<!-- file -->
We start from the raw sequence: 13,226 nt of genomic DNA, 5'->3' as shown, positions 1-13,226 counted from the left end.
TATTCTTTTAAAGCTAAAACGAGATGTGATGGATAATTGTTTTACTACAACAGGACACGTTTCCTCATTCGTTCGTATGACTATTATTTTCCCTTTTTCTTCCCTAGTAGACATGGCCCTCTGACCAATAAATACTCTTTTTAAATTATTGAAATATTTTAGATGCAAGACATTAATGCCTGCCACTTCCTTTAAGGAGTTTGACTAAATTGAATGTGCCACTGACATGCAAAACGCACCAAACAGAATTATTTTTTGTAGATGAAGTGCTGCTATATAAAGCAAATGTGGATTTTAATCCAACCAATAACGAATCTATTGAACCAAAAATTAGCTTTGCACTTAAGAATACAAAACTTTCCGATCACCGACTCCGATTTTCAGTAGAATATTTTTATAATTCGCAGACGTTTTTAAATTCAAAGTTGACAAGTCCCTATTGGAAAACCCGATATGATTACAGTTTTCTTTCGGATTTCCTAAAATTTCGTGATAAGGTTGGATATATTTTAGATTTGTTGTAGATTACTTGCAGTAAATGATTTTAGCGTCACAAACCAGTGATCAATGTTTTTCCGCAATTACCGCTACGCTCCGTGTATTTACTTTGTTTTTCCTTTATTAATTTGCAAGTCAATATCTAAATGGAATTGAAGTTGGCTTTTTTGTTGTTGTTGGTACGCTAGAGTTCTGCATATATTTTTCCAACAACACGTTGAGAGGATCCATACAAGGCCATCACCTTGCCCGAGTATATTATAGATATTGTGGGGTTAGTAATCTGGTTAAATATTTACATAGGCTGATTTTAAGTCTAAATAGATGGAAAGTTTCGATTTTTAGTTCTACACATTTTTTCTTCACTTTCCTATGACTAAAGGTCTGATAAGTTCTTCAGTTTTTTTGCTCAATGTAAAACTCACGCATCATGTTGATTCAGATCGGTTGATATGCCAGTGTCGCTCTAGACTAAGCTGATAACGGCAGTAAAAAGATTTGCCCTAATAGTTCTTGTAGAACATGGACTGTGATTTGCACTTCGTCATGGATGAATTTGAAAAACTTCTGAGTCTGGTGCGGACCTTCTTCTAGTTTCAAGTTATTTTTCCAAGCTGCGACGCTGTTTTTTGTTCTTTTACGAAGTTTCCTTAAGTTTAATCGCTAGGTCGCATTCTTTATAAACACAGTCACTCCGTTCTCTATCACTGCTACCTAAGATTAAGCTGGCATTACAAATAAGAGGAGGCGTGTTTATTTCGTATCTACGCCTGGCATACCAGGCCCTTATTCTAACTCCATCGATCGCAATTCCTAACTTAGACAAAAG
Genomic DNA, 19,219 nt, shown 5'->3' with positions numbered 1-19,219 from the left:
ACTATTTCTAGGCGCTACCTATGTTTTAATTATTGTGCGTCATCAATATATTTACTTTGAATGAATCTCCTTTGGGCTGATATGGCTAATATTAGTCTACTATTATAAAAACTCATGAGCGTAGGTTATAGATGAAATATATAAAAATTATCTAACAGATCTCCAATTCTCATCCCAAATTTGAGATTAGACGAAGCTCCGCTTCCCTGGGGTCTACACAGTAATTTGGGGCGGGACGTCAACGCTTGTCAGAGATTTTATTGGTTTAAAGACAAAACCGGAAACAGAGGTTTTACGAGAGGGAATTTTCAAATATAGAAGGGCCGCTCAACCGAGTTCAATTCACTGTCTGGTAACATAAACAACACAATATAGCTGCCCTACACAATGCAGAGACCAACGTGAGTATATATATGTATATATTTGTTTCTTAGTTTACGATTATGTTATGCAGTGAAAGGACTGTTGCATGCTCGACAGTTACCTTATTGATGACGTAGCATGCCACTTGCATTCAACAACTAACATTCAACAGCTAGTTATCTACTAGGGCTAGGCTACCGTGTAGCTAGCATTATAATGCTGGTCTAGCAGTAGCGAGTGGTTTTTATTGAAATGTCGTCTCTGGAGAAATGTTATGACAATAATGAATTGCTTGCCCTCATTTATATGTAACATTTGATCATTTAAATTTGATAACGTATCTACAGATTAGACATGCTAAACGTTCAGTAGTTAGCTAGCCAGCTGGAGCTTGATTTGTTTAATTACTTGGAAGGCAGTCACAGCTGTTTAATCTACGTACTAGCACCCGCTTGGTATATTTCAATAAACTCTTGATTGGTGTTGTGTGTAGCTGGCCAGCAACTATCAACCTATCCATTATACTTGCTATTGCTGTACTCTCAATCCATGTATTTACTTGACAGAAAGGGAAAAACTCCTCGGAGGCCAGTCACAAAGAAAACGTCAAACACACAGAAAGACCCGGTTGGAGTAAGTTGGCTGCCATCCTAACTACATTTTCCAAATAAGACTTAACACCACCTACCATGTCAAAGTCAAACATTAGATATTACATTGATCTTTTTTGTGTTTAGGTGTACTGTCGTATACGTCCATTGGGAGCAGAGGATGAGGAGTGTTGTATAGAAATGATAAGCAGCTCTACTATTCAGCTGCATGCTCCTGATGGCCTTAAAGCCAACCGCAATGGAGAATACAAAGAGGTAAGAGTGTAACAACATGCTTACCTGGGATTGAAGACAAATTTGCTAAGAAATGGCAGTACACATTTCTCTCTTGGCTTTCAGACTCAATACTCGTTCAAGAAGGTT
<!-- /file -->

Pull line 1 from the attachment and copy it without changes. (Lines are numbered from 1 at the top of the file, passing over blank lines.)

We start from the raw sequence: 13,226 nt of genomic DNA, 5'->3' as shown, positions 1-13,226 counted from the left end.